Grand County flood advisory is extended in Grand County to Thursday
With rivers already running high and temperatures expected to rise, the National Weather Service has extended a small-stream flood advisory for Grand County until 9:30 p.m. on Thursday, May 29.
Nowell Curran with Grand County’s Office of Emergency Management said her office gave the go ahead to extend the advisory due to a possible increase of runoff into the already swollen Upper Colorado River and its tributaries.
“The rivers and the reservoirs are high right now and are expected to get higher in the next couple of days,” she said.
Curran said her office has bolstered communication with law enforcement, town public works and Grand County Road and Bridge to monitor roadways in the county and to identify alternate routes for problem areas.
“To have this well-rounded communication is what’s going to be key to how we respond to anything that happens here in Grand County,” Curran said.
Grand County Road and Bridge is currently on high alert for the Colorado River for the rest of the week, said Ken Haynes, Grand County Road and Bridge superintendent.
His office just finished repairs on a section of County Road 57 that was inundated by the Fraser River on Sunday, May 25.
“We’re also getting a lot of smaller culverts in the mountain subdivisions that are getting pretty full,” Haynes said.
Curran said each of the county’s towns has identified bridges and roadways that are susceptible to flooding.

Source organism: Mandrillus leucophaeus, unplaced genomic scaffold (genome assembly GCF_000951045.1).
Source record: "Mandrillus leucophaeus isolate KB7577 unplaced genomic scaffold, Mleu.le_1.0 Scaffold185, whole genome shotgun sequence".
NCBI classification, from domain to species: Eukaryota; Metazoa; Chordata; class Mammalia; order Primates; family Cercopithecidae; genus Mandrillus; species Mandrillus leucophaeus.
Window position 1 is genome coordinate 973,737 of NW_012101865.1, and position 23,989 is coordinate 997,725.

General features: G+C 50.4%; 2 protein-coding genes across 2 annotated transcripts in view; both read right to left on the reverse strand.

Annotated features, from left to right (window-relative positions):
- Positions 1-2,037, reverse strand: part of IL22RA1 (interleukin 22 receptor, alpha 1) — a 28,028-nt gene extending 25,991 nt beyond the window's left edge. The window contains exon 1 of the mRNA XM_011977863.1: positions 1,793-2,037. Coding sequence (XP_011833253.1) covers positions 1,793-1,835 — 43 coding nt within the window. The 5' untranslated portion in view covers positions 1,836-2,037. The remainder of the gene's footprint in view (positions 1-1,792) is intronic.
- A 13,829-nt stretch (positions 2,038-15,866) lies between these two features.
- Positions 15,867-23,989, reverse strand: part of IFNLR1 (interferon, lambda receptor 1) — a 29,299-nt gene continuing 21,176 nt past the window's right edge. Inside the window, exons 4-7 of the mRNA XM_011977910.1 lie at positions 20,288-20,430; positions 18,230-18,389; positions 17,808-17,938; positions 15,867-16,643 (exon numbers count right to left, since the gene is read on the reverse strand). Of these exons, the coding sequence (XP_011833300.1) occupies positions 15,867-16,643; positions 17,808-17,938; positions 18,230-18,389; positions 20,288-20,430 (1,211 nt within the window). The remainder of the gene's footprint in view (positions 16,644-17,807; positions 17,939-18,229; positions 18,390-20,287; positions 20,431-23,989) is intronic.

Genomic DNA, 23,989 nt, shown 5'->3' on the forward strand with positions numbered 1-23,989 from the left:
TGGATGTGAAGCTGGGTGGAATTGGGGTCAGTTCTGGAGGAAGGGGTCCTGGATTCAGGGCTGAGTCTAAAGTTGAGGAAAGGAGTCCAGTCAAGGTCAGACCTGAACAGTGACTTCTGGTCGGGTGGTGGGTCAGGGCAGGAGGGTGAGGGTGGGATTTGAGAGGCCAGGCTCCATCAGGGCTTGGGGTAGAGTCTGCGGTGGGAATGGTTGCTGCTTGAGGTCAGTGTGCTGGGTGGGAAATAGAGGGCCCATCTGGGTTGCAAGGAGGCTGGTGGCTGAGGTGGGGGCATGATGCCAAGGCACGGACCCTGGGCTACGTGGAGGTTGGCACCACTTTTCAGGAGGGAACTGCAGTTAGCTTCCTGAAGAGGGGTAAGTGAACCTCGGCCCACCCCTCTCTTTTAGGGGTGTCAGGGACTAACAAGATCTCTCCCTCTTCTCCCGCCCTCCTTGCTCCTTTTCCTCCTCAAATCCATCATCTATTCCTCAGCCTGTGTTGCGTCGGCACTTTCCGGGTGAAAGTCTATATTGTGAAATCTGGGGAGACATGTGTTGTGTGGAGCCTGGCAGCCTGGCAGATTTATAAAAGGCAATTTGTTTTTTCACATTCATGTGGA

Haynes said his office is keeping an eye on County Road 491 in Rocky Mountain National Park and roads below Lake Granby, in Walden Park. It’s also working to clear culverts of debris brought by high water.
“The big thing is trying to keep all of your drainages clear,” Haynes said.
The Office of Emergency Management is monitoring the runoff situation on a “day-by-day basis,” Curran said.
“We’re watching those culverts, we’re watching those bridges,” Curran said. “We’re keeping an eye on the road.”
Runoff could top 2011
Snowpack in the Upper Colorado River Basin was over 140 percent of its normal level in April, according to a Natural Resources Conservation Service snow survey. Officials said earlier this year that they were preparing for a run-off season comparable to 2011, but Curran said that the worst case scenario could now surpass the destructive flooding Grand County saw that year.
“At this moment in time we’re expecting more water this year than in 2011, and that’s how we’re operating right now,” Curran said.
Haynes said Grand County Road and Bridge is on standby “24/7” until the end of July this year.
The Office of Emergency Management is currently monitoring information from the National Weather Service, the Colorado Northern Water Conservancy District and Denver Water to stay on top of the latest developments in runoff and water levels, Curran said.
Haynes encouraged residents to be cautious when approaching water that’s crossing the roadway and to report any flooding to Grand County dispatch or his office.
Hank Shell can be reached at 970-887-3334 ext. 19610.
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